Advanced chroma keying lets users replace greenscreen backgrounds with two clicks. This allows for proper camera angles, greenscreen tracking/anchor point locations and lighting. As with all Assimilate software, users can load and play back any camera format, including raw formats such as Red raw and Apple ProRes raw.

Live Assist has all of the features of Live Looks but also handles basic video-assist tasks, and like Live Assist, it is available on both macOS and Windows. It provides multicam recording and instant playback of all recorded channels and seamlessly combines live grading with video-assist tasks in an easy-to-use UI. Live Assist automatically records camera inputs to file based on the Rec-flag inside the SDI signal, including all live camera metadata. It also extends the range of supported “edit-ready” capture formats: Apple ProRes (Mov), H264 (MP4) and Avid DNxHD/HR (MXF). Operators can then choose whether they want to record the clean signal or record with the grade baked in.

Both Live Looks and Live Assist are available now. Live Looks starts at $89 per month, and Live Assist starts at $325 per month. Both products and free trials are available on the Assimilate site.


Colorist Chat: Keith Shaw on Showtime’s Homeland and the process

By Randi Altman

The long wait for the final season of Showtime’s Homeland seemed to last an eternity, but thankfully the series is now airing, and we here at postPerspective are pretty jazzed about it. Our favorite spies, Carrie and Saul, are back at it, with this season being set in Afghanistan.

Keith Shaw

Year after year, the writing, production and post values on Homeland have been outstanding. One of those post folks is colorist Keith Shaw from FotoKem’s Keep Me Posted, which focuses on finishing services to television.

Shaw’s credits are impressive. In addition to Homeland, his work can be seen on Ray Donovan, Shameless, Animal Kingdom and many others. We reached out to Shaw to find out more about working on Homeland from the first episode to the last. Shaw shares his workflow and what inspires him.

You’ve been on Homeland since the beginning. Can you describe the look of the show and how you’ve worked with DPs David Klein, ASC, and Giorgio Scali, ASC, as well as producer Katie O’Hara?
Working on Homeland from Episode 1 has been a truly amazing experience. Katie, Dave, Giorgio and I are an extremely collaborative group.

One consistent factor of all eight seasons has been the need for the show to look “real.” We don’t have any drastic or aggressively stylized looks, so the goal is to subtly manipulate the color and mood yet make it distinct enough to help support the storyline.

When you first started on the show, how would you describe the look?
The first two seasons were shot by Nelson Cragg, ASC. For those early episodes, the show was a bit grittier and more desaturated. It had a darker, heavier feel to it. There was not as much detail in the dark areas of the image, and the light fell off more quickly on the edges.

Although the locations and looks have changed over the years, what’s been the common thread?
As I mentioned earlier, the show has a realism to it. It’s not super-stylized and affected.

Do the DPs come to the color suite? What kind of notes do you typically get from them?
They do when they are able (which is not often). They are generally on the other side of the world. As far as notes, it depends on the episode. When I’m lucky, I get none. Generally, there are not a lot of notes. That’s the advantage of collaborating on a show from the beginning. You and the DP can “mold” the look of the show together.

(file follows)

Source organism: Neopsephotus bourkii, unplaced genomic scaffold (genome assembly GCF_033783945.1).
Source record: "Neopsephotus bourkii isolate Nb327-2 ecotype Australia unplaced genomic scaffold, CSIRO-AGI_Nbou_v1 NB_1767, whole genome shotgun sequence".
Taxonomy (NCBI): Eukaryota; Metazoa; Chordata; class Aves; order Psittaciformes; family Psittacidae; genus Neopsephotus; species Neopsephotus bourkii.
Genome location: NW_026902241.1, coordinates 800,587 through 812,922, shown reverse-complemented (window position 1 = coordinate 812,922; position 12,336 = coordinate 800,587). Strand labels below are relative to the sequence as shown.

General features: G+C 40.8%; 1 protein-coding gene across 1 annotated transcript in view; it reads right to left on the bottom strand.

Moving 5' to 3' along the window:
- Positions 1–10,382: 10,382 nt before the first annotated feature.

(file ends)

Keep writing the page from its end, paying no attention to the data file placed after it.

You’ve worked on many episodics at Keep Me Posted. Prior to that you were working on features at Warner Bros. Can you talk about how that process differs for you?
In remastering and restoration of feature films, the production stage is complete. It’s not happening simultaneously, and that means the timeline and deadlines aren’t as stressful.

Digital intermediates on original productions, on the other hand, are similar to television because multiple things are happening all at once. There is an overlap between production and post. During color, the cut can be changing, and new effects could be added or updated, but with much tighter deadlines. DI was a great stepping stone for me to move from feature films to television.

Now let’s talk about some more general aspects of the job…

AS A COLORIST, WHAT WOULD SURPRISE PEOPLE THE MOST ABOUT WHAT FALLS UNDER THAT TITLE?
First of all, most people don’t have a clear understanding of what a colorist is or does. Even after 25 years and multiple explanations, my father-in-law still tells everyone I’m an editor.

Being a colorist means you wear many hats — confidante, mediator, therapist, VFX supervisor, scheduler and data manager — in addition to that color thing. For me, it boils down to three main attributes. One, you need to be artistic/creative. Two, you need to be technical. Finally, you need to mediate the decision-making processes. Sometimes that can be the hardest part of all, when there are competing viewpoints and visions between all the parties involved.

WHAT SYSTEM DO YOU WORK ON?
Digital Vision’s Nucoda.

ARE YOU SOMETIMES ASKED TO DO MORE THAN JUST COLOR ON PROJECTS?
Today’s color correctors are incredibly powerful and versatile. In addition to color, I can do light VFX, beauty work, editing or technical fixes when necessary. The clients appreciate the value of saving time and money by taking care of last-minute issues in the color suite.

WHAT’S YOUR FAVORITE PART OF THE JOB?
Building relationships with clients, earning their trust and helping them bring their vision to the screen. I love that special moment when you and the DP are completely in sync — you’re reaching for the knobs before they even ask for a change, and you are finishing each other’s sentences.